What makes a good architect? To Neal Evers, it all comes down to one important trait: empathy. “Some of the best architects I’ve ever worked with were anthropology majors as undergrads,” says the Oklahoma native, who creates residential designs along the Front Range. “You have to be able to put yourself in the shoes of the person who’s going to be in the building, especially houses, because they are very, very intimate. If you can’t empathize with the clients—whether they have young kids or pets or have an amazing watch collection they want to display—and visualize yourself in this imaginary space that is yet to be built, it won’t be successful.”
Evers, an avid cyclist (he rides 2,000 to 3,000 miles a year) and musician (guitar and upright bass), also teaches the advanced architecture studio at University of Colorado Boulder. “Teaching requires you to be very solid yourself. When I’m telling students how to do architecture, I’m constantly reviewing myself: Am I following my own rules? Am I walking my own talk?”
MOST ADMIRED ARCHITECT:
[Japanese architect] Tadao Ando. His work is so simple, and he uses really humble materials, but he expects perfection from them. One of his most famous buildings, the Church of the Light in Osaka, is made out of concrete. The building is a simple box, and there’s only one slit in the concrete where light comes through, so that one architectural move has to be so purposeful, placed correctly and proportioned correctly.
MUSIC VS. ARCHITECTURE:
Music elicits emotion in the way only music can; architecture elicits emotion in the way only it can. But they are similar: A slow violin song is very delicate, and all the notes are exposed. If you make one mistake, it’s glaringly obvious, but if you’re playing a very fast, noisy song, one mistake can be covered up quite easily. Architecture is the same way.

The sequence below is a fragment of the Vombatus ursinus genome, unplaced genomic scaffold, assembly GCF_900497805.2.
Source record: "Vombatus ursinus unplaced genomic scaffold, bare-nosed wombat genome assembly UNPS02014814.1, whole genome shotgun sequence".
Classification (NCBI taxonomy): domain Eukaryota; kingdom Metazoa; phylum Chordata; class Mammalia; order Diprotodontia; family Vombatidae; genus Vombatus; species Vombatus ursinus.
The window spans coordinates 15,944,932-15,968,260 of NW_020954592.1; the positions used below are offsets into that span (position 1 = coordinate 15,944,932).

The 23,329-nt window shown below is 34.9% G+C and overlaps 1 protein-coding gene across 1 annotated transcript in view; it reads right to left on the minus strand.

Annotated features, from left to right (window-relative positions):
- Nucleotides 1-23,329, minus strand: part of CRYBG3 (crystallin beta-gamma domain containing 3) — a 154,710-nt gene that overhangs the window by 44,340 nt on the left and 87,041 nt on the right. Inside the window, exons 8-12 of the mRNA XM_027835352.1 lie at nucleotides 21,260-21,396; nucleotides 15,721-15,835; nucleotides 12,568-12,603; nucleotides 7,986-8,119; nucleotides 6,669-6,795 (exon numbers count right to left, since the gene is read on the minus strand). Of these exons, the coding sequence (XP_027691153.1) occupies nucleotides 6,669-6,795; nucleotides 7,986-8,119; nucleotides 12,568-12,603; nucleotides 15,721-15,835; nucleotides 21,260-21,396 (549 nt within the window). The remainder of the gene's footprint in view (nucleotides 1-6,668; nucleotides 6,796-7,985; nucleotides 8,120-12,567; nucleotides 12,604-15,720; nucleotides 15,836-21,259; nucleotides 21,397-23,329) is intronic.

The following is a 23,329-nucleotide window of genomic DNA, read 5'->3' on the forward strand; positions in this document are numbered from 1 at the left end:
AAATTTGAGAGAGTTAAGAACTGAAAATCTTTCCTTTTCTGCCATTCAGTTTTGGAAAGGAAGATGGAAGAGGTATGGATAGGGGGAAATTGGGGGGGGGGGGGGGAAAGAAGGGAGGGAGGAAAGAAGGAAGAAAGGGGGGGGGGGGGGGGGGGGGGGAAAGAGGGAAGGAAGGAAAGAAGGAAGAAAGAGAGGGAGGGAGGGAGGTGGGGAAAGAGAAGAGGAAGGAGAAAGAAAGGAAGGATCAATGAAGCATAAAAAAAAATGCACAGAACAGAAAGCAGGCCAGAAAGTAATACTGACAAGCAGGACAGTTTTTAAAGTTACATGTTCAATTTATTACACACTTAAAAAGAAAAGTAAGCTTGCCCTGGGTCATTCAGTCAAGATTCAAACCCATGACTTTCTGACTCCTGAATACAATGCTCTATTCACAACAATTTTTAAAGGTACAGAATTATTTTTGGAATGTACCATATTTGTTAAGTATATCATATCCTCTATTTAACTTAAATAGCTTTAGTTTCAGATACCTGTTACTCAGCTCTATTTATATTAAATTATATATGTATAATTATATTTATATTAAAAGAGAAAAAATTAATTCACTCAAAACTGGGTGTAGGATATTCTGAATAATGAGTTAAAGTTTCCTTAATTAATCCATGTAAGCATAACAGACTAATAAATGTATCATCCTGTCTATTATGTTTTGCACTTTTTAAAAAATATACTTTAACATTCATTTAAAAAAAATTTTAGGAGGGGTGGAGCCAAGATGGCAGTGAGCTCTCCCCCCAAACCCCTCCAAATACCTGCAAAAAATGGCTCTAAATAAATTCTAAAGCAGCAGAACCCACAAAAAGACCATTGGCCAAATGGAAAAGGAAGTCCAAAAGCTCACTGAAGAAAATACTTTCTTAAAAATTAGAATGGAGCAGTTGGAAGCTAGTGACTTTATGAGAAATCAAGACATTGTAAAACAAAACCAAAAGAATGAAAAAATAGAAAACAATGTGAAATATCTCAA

FAVORITE TYPE OF PROJECT:
This might sound weird, but the residential projects where the site and location are the most stringent are actually the most interesting, because you have to be creative in new ways—if there is a really strict height requirement or zoning law, it forces your hand to fit things into a smaller area, so you might have to open up the floor plan in a way you wouldn’t normally.
WHY MODERN ARCHITECTURE ROCKS:
Designing a modern building is more challenging. There is no room for error when you are designing from one edge of a modern structure to the other. In a traditional house, you might have a punched window opening, and if it’s off by 2 or 3 inches, no one will ever know, but in a modern house with a full-height window, if it’s off by a couple of inches, it won’t work and you have to start over again.
BIGGEST DESIGN PET PEEVE:
When people design homes that are too big for them and dilute their resources. If you design a house that is too big, you might be able to afford $300 a square foot; design it a little smaller, and you can spend $400 a square foot—putting that money into better design, better materials and cooler stuff—and get a more spectacular result.
TREND HE’D LIKE TO SEE RETIRED:
Reclaimed barn wood. It’s beautiful, and if you’re someone who really values the reuse of material, it makes a lot of sense, but if you just like it because you’ve seen it a lot, that’s not a good reason to use it—a lot of other materials make more sense than old wood.